• Semi-metals (marked here by yellow circles) are brittle and expand when heated. They have predominantly covalent structures (the 8-N rule for the bond is fulfilled), but already look metallic. They have no or only a tiny band gap, the density of states at the Fermi level is 0.
    • 'Meta' metals (here marked by blue hexagons) form the transition links between metals and semi-metals. These elements have special structures, mostly derived from real metal packings through distortion. Physically they are real metals (1st class ladder).
    • Aluminum and lead are real metals in the middle of the transition area!
  • As a 'chemical' separation between metals (i.e. cation formers) and non-metals (i.e. anion formers) the so-called 'Zintl line' (shown above as a blue line between main group III and IV) can be seen. However, this limit does not apply strictly either, as the compound NaTl found by Zintl himself shows, in which a diamond-analogous Tl--Anion bond is present.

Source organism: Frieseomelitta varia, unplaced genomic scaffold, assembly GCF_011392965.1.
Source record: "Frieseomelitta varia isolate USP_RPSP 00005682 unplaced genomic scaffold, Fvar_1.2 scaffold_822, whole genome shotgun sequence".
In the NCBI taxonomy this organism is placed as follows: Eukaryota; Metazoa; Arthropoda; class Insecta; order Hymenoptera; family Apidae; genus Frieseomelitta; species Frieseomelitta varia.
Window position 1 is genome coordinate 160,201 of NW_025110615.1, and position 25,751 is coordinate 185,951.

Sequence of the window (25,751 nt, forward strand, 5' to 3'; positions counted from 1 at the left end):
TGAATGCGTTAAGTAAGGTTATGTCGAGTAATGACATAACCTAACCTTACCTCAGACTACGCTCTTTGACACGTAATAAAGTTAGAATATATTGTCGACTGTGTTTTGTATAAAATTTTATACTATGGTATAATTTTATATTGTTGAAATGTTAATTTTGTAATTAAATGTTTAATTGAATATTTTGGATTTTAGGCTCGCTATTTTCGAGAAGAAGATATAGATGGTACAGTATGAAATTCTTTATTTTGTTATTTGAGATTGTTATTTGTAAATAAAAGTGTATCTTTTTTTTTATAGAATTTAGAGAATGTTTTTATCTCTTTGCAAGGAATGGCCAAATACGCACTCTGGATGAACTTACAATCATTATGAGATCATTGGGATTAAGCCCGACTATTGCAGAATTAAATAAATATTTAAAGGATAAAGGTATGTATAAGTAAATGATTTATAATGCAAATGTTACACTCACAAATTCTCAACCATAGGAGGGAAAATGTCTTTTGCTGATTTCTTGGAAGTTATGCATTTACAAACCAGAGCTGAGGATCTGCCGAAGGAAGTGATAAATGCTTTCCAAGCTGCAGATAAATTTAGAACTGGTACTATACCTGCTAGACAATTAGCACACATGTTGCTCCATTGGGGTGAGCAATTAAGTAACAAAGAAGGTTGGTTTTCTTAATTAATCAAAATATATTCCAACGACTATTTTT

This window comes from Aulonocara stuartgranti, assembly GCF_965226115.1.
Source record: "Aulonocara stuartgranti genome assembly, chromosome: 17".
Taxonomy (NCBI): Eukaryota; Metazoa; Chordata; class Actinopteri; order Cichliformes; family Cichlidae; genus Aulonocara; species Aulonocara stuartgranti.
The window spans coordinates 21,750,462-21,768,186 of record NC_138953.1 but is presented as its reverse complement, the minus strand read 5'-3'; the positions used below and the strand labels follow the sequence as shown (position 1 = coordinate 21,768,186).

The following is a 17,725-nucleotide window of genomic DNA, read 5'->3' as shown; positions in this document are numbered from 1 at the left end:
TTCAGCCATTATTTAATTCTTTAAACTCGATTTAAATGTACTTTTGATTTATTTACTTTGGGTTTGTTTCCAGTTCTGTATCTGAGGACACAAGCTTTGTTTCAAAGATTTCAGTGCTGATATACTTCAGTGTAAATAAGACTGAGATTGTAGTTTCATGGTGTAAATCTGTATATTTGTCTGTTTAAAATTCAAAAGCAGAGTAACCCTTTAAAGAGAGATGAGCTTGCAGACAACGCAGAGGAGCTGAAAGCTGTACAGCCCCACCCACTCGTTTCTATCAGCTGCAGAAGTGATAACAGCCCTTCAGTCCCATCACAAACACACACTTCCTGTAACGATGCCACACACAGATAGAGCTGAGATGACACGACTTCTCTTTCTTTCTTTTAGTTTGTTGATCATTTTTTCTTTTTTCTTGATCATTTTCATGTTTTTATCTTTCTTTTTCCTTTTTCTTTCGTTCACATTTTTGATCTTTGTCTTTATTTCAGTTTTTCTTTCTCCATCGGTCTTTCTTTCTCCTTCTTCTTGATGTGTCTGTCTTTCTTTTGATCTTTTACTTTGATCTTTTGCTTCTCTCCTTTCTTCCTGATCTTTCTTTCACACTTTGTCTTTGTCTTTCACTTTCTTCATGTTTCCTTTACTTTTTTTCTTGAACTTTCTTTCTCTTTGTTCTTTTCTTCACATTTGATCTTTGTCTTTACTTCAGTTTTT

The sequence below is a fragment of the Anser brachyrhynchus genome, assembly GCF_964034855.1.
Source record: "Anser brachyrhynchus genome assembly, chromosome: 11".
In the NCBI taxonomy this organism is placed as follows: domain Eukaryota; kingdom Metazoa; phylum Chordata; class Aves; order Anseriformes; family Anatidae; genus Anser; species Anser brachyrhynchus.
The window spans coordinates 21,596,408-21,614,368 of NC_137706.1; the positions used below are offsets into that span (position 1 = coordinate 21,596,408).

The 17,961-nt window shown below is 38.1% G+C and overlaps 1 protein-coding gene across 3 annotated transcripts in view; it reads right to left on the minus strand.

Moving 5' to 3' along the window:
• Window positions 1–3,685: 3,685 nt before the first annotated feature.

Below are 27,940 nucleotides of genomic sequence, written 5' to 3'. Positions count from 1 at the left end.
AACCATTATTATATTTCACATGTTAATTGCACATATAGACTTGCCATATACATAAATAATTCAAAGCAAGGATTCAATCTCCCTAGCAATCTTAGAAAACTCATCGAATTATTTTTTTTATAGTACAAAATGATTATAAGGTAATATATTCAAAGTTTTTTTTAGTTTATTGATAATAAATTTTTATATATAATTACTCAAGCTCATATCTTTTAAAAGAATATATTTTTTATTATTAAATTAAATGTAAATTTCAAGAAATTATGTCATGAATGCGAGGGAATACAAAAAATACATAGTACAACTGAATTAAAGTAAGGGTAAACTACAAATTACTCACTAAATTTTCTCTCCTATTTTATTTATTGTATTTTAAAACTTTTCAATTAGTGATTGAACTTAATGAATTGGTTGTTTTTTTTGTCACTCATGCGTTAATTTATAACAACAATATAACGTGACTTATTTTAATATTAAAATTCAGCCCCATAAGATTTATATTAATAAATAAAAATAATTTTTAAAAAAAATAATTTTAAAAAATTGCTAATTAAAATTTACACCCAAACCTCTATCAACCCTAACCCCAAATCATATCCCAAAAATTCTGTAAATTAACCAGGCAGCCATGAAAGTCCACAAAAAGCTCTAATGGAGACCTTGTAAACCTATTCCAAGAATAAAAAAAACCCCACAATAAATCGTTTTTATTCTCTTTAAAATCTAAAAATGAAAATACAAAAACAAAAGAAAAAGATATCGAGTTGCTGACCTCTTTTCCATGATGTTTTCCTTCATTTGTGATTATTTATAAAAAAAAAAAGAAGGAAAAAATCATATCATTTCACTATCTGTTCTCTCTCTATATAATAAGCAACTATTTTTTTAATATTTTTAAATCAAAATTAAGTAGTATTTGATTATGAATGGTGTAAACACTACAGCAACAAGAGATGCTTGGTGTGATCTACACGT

• As a limit for the lectures Chemistry of metals and Chemistry of non-metals becomes somewhat arbitrary the one in Fig. 1.1.6. line drawn in green is used:

Fig. 1.1.6. Non-metals on the periodic table‣SVG
Further general properties can be specified from those known from the basic lecture and the introductory course (see Fig. 1.1.7) and from the fact that the non-metallic elements can be found in the PSE at the top right:
Fig. 1.1.7. Trends of various element properties in the periodic table‣SVG

  • The ion radii (for ions with a noble gas shell) are large,